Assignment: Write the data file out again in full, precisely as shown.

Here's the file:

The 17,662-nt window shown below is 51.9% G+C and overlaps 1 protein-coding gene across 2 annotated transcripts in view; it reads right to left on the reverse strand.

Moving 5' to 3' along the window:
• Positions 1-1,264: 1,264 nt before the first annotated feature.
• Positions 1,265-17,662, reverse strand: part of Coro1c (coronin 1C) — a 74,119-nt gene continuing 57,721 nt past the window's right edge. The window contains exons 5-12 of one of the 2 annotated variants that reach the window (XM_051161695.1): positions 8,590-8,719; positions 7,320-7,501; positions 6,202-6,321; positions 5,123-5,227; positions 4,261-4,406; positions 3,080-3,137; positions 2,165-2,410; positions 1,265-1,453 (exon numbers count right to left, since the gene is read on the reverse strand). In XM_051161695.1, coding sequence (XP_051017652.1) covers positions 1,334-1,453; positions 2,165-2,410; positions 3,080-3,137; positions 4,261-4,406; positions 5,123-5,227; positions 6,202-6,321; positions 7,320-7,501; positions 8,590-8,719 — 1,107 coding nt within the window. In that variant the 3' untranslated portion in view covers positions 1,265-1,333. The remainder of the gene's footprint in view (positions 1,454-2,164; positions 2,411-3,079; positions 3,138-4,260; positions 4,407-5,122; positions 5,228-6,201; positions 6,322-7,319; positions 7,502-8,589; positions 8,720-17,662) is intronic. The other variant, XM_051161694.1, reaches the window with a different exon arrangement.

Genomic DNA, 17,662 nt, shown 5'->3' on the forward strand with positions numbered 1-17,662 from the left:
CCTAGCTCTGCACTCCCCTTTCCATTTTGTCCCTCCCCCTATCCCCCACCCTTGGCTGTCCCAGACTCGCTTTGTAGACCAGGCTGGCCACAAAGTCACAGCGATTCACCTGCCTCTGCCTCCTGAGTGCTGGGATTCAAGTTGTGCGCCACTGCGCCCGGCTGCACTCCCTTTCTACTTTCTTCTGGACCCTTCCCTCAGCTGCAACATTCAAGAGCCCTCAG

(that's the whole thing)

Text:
The 17,662-nt window shown below is 51.9% G+C and overlaps 1 protein-coding gene across 2 annotated transcripts in view; it reads right to left on the reverse strand.

Moving 5' to 3' along the window:
• Positions 1-1,264: 1,264 nt before the first annotated feature.
• Positions 1,265-17,662, reverse strand: part of Coro1c (coronin 1C) — a 74,119-nt gene continuing 57,721 nt past the window's right edge. The window contains exons 5-12 of one of the 2 annotated variants that reach the window (XM_051161695.1): positions 8,590-8,719; positions 7,320-7,501; positions 6,202-6,321; positions 5,123-5,227; positions 4,261-4,406; positions 3,080-3,137; positions 2,165-2,410; positions 1,265-1,453 (exon numbers count right to left, since the gene is read on the reverse strand). In XM_051161695.1, coding sequence (XP_051017652.1) covers positions 1,334-1,453; positions 2,165-2,410; positions 3,080-3,137; positions 4,261-4,406; positions 5,123-5,227; positions 6,202-6,321; positions 7,320-7,501; positions 8,590-8,719 — 1,107 coding nt within the window. In that variant the 3' untranslated portion in view covers positions 1,265-1,333. The remainder of the gene's footprint in view (positions 1,454-2,164; positions 2,411-3,079; positions 3,138-4,260; positions 4,407-5,122; positions 5,228-6,201; positions 6,322-7,319; positions 7,502-8,589; positions 8,720-17,662) is intronic. The other variant, XM_051161694.1, reaches the window with a different exon arrangement.

Genomic DNA, 17,662 nt, shown 5'->3' on the forward strand with positions numbered 1-17,662 from the left:
CCTAGCTCTGCACTCCCCTTTCCATTTTGTCCCTCCCCCTATCCCCCACCCTTGGCTGTCCCAGACTCGCTTTGTAGACCAGGCTGGCCACAAAGTCACAGCGATTCACCTGCCTCTGCCTCCTGAGTGCTGGGATTCAAGTTGTGCGCCACTGCGCCCGGCTGCACTCCCTTTCTACTTTCTTCTGGACCCTTCCCTCAGCTGCAACATTCAAGAGCCCTCAG